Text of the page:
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A few weeks back, the ECRI Institute, a Pennsylvania-based nonprofit dedicated to “promoting the highest standards of safety, quality and cost-effectiveness in health care,” released its annual report identifying the 10 health technology hazards for 2014.
This must-read item was developed by a host of scientific professionals — physicians, nurses, engineers, scientists, patient safety advocates, etc. — and covers a rather broad spectrum of technological concerns in the medical realm, including two topics that have made the list for the first time.
“Technology safety can often be overlooked,” says the vice president of health technology evaluation and safety at the ECRI Institute. “Based on our experience, there are serious safety problems that need to be addressed.”
What then are the top 10 technology hazards of 2014?
10. Retained surgical instruments: Unfortunately, a series of documented medical mistakes involving surgical instruments being left behind prompted the ECRI to include this hazard on the list for the first time since 2010. Affected patients are at risk of not only having to undergo additional surgery to remove the instrument, but also suffering potentially serious and irreversible medical complications in the time leading up the discovery of the foreign object (infection, tissue damage, etc.).
9. Robotic surgery: While robotic surgery devices promise smaller incisions, greater accuracy and shorter recovery times, the ECRI reports that suppliers of these devices often provide only generalized training to surgeons as opposed to training on specialized procedures. Thus, patients are put at great risk when a hospital fails to verify that its surgeons possess the skill and experience needed to perform specific surgical procedures.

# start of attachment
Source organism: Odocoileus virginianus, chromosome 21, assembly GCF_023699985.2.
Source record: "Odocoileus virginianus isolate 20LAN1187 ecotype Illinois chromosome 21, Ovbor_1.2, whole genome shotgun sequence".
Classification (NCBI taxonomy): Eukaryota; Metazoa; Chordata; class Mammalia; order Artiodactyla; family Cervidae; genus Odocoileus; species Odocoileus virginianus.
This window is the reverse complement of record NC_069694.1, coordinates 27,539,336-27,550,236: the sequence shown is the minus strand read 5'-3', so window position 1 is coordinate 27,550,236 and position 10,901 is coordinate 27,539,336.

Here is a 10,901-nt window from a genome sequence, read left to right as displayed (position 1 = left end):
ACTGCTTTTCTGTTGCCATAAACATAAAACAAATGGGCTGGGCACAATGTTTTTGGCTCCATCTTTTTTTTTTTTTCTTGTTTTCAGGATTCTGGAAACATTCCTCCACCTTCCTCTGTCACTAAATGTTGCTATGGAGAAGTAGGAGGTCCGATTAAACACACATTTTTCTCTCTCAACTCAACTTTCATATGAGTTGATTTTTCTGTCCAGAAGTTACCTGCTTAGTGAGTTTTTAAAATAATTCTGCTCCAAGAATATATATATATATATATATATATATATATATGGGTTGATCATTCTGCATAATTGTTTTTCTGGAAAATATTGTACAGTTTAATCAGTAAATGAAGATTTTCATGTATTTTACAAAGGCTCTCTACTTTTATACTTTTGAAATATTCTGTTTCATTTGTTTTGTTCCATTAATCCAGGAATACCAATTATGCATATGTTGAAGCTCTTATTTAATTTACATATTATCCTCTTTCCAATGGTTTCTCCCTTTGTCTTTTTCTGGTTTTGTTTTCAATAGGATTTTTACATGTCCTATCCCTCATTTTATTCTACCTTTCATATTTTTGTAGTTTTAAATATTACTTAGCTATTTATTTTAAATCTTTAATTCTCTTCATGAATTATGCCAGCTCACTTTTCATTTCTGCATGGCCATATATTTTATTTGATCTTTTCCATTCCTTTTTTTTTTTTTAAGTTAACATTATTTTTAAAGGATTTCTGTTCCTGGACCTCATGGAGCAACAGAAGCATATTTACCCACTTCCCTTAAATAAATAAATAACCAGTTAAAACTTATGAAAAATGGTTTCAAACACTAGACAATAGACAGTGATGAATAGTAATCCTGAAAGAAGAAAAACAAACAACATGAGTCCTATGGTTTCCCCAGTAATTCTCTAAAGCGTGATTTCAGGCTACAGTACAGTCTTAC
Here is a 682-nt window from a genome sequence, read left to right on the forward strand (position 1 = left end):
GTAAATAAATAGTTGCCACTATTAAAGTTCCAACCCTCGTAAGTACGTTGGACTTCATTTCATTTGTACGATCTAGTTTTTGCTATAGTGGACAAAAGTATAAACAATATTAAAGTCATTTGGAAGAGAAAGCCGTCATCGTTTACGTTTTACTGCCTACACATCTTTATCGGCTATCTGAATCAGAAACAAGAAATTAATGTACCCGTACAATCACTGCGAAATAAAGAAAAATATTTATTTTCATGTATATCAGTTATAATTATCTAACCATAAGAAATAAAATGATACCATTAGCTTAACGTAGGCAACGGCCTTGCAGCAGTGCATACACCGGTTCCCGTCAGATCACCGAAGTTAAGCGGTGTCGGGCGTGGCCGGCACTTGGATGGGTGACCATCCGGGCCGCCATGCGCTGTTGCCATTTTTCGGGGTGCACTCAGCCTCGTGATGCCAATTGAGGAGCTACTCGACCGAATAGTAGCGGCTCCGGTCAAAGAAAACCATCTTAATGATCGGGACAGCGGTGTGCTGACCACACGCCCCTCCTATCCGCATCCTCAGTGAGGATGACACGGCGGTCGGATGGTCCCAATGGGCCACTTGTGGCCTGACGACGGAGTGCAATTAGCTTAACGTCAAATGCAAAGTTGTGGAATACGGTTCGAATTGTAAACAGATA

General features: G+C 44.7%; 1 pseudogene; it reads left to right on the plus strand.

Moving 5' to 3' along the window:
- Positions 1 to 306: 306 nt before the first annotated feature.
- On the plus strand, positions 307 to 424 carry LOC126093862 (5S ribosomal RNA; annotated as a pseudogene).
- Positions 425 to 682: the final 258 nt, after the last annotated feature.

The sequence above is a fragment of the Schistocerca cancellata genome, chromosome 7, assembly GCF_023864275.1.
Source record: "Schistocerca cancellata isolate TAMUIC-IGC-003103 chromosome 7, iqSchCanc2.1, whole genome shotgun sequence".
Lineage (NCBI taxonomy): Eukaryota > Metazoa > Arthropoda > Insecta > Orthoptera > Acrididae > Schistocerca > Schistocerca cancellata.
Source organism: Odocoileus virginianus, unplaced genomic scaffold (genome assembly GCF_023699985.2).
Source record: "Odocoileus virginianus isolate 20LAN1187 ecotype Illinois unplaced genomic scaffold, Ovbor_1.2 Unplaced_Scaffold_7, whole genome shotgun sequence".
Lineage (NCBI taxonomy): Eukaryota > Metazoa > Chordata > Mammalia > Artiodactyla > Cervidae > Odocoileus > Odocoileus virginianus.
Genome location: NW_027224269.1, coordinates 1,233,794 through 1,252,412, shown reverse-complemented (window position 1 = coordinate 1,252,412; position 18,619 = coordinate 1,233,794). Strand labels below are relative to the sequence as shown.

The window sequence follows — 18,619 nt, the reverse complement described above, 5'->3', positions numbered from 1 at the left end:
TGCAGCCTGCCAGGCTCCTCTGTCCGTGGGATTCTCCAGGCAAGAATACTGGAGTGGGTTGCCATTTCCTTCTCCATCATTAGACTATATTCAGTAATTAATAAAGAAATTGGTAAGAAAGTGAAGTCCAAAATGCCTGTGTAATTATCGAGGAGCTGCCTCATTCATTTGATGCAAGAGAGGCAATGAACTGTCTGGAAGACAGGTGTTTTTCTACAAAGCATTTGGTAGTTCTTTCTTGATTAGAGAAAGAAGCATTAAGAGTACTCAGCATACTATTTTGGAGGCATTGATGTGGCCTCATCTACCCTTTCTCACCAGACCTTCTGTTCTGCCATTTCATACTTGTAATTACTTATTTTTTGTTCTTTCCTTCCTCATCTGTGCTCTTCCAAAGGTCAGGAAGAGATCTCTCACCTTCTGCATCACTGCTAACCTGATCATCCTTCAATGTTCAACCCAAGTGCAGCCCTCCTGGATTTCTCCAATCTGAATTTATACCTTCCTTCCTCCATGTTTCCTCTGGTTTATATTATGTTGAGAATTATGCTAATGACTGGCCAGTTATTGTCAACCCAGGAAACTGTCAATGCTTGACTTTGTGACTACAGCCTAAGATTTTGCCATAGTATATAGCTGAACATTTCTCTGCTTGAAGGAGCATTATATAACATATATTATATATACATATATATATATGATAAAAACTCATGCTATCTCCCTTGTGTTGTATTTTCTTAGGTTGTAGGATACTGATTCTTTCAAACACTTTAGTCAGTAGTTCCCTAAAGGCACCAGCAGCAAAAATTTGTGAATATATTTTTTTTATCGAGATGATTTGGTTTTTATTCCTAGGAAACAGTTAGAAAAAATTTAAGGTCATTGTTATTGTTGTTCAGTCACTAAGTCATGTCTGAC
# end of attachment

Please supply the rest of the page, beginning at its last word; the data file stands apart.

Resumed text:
8. Pediatric patients and adult medical technology: The ECRI indicates that pediatric care can be seriously compromised when medical technology otherwise meant for adults is not adapted to meet the size and other unique physiological needs of children.
7. Upgrades to devices and systems: While advancements in modern medical technology coupled with advancements in hospital computer systems have served to both improve and streamline patient care, the ECRI reports that system inoperability caused by improper updates, upgrades or modifications can cause unforeseen and significant problems. Specifically, a failed upgrade on a facility-wide PC operating system could conceivably jeopardize the functioning of machinery otherwise critical to patient care.
6. Failure to properly reprocess endoscopic devices/surgical instruments: The ECRI report states that the failure to abide by established multi-step processes for cleaning, disinfecting and/or sterilizing endoscopic devices and surgical instruments can result in significant harm to patients, including potentially deadly infections.
To be continued …
Consider speaking with an experienced legal professional if you believe that some type of hospital negligence may have played a role in your serious personal injuries or the loss of a loved one. Together, you can discuss your rights and your options for seeking the justice you need and deserve.
Source: Eweek, “Data integrity, networked devices among top health IT hazards for 2014,” Nathan Eddy, Nov. 29, 2013; Outpatient Surgery News, “Top 10 health technology hazards revealed,” Daniel Cook, Nov. 5, 2013
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